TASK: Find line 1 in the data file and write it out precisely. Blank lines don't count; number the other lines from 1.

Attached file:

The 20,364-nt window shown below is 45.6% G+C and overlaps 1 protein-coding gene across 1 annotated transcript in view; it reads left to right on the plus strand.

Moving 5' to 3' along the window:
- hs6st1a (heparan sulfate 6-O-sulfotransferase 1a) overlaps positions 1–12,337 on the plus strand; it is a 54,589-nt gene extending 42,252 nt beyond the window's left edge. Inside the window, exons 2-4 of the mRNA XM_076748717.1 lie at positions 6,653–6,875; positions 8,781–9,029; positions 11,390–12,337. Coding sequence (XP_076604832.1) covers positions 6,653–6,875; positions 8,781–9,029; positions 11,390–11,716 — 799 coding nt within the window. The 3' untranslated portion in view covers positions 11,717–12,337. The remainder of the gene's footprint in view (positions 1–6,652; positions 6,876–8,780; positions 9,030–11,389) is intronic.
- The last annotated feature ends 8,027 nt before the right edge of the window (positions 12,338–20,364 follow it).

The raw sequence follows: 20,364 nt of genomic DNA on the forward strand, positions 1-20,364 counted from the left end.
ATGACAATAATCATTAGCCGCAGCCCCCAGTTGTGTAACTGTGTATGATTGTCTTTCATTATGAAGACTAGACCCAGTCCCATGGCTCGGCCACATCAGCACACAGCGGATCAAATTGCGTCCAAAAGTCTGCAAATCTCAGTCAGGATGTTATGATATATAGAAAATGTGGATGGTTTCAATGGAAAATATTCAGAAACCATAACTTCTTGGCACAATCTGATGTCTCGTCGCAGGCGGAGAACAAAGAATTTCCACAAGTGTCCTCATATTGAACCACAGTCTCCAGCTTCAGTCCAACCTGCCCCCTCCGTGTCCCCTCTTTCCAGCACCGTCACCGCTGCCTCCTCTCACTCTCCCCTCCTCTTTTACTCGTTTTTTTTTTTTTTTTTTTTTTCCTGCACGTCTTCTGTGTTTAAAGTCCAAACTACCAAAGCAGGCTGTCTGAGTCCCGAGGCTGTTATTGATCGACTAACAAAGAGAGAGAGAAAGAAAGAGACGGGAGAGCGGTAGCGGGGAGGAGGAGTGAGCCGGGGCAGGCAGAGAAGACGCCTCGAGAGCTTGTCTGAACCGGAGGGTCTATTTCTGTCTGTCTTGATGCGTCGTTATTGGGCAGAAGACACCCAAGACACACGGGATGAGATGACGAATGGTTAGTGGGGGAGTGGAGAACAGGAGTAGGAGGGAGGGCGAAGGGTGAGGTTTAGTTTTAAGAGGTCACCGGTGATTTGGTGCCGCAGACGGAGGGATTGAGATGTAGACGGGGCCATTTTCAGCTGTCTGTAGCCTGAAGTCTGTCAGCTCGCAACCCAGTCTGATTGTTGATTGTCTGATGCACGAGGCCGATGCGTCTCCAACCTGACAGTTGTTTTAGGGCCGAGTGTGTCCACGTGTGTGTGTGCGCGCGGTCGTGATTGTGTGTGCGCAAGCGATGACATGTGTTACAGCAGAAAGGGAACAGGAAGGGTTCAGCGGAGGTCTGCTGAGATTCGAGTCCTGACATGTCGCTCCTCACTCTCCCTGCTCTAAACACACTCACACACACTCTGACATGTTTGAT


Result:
The 20,364-nt window shown below is 45.6% G+C and overlaps 1 protein-coding gene across 1 annotated transcript in view; it reads left to right on the plus strand.